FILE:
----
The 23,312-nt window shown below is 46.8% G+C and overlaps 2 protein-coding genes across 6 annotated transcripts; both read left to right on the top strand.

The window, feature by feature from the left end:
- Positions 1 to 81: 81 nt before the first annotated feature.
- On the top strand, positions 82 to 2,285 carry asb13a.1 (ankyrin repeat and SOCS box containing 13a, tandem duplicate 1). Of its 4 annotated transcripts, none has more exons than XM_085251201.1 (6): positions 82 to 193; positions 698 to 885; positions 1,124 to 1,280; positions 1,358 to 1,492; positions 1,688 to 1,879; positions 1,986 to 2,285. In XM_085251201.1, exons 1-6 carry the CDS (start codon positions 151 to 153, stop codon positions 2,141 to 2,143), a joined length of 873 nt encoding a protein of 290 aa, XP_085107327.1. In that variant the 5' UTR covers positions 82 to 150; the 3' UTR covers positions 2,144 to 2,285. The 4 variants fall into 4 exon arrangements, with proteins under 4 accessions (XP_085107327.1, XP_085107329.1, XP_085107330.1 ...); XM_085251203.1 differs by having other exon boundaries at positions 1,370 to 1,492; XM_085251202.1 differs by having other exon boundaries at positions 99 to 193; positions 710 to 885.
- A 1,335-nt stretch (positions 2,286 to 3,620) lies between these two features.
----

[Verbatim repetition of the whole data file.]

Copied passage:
The 23,312-nt window shown below is 46.8% G+C and overlaps 2 protein-coding genes across 6 annotated transcripts; both read left to right on the top strand.

The window, feature by feature from the left end:
- Positions 1 to 81: 81 nt before the first annotated feature.
- On the top strand, positions 82 to 2,285 carry asb13a.1 (ankyrin repeat and SOCS box containing 13a, tandem duplicate 1). Of its 4 annotated transcripts, none has more exons than XM_085251201.1 (6): positions 82 to 193; positions 698 to 885; positions 1,124 to 1,280; positions 1,358 to 1,492; positions 1,688 to 1,879; positions 1,986 to 2,285. In XM_085251201.1, exons 1-6 carry the CDS (start codon positions 151 to 153, stop codon positions 2,141 to 2,143), a joined length of 873 nt encoding a protein of 290 aa, XP_085107327.1. In that variant the 5' UTR covers positions 82 to 150; the 3' UTR covers positions 2,144 to 2,285. The 4 variants fall into 4 exon arrangements, with proteins under 4 accessions (XP_085107327.1, XP_085107329.1, XP_085107330.1 ...); XM_085251203.1 differs by having other exon boundaries at positions 1,370 to 1,492; XM_085251202.1 differs by having other exon boundaries at positions 99 to 193; positions 710 to 885.
- A 1,335-nt stretch (positions 2,286 to 3,620) lies between these two features.